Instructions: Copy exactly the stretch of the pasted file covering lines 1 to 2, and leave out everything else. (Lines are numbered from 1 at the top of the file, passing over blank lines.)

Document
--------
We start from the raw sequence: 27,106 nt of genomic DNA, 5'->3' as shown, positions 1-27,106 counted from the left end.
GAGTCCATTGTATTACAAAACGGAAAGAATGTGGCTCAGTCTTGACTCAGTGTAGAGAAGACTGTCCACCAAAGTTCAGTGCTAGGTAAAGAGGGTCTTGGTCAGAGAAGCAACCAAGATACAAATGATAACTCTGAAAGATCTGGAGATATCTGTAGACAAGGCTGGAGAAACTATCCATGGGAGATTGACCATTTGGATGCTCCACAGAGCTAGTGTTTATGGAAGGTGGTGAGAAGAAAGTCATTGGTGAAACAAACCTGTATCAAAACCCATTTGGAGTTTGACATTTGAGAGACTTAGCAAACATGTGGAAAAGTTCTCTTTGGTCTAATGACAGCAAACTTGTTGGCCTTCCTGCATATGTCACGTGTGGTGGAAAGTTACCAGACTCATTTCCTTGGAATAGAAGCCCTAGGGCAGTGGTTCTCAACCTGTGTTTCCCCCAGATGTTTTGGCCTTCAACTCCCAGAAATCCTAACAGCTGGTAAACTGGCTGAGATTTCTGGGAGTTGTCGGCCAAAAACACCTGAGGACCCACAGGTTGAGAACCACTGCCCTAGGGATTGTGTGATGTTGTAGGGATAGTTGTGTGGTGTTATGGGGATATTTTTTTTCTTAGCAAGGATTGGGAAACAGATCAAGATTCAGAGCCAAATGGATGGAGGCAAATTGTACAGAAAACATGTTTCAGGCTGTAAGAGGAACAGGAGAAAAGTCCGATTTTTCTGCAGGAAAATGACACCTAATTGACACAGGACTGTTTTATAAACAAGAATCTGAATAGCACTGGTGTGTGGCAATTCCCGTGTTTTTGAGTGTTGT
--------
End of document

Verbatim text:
We start from the raw sequence: 27,106 nt of genomic DNA, 5'->3' as shown, positions 1-27,106 counted from the left end.
GAGTCCATTGTATTACAAAACGGAAAGAATGTGGCTCAGTCTTGACTCAGTGTAGAGAAGACTGTCCACCAAAGTTCAGTGCTAGGTAAAGAGGGTCTTGGTCAGAGAAGCAACCAAGATACAAATGATAACTCTGAAAGATCTGGAGATATCTGTAGACAAGGCTGGAGAAACTATCCATGGGAGATTGACCATTTGGATGCTCCACAGAGCTAGTGTTTATGGAAGGTGGTGAGAAGAAAGTCATTGGTGAAACAAACCTGTATCAAAACCCATTTGGAGTTTGACATTTGAGAGACTTAGCAAACATGTGGAAAAGTTCTCTTTGGTCTAATGACAGCAAACTTGTTGGCCTTCCTGCATATGTCACGTGTGGTGGAAAGTTACCAGACTCATTTCCTTGGAATAGAAGCCCTAGGGCAGTGGTTCTCAACCTGTGTTTCCCCCAGATGTTTTGGCCTTCAACTCCCAGAAATCCTAACAGCTGGTAAACTGGCTGAGATTTCTGGGAGTTGTCGGCCAAAAACACCTGAGGACCCACAGGTTGAGAACCACTGCCCTAGGGATTGTGTGATGTTGTAGGGATAGTTGTGTGGTGTTATGGGGATATTTTTTTTCTTAGCAAGGATTGGGAAACAGATCAAGATTCAGAGCCAAATGGATGGAGGCAAATTGTACAGAAAACATGTTTCAGGCTGTAAGAGGAACAGGAGAAAAGTCCGATTTTTCTGCAGGAAAATGACACCTAATTGACACAGGACTGTTTTATAAACAAGAATCTGAATAGCACTGGTGTGTGGCAATTCCCGTGTTTTTGAGTGTTGT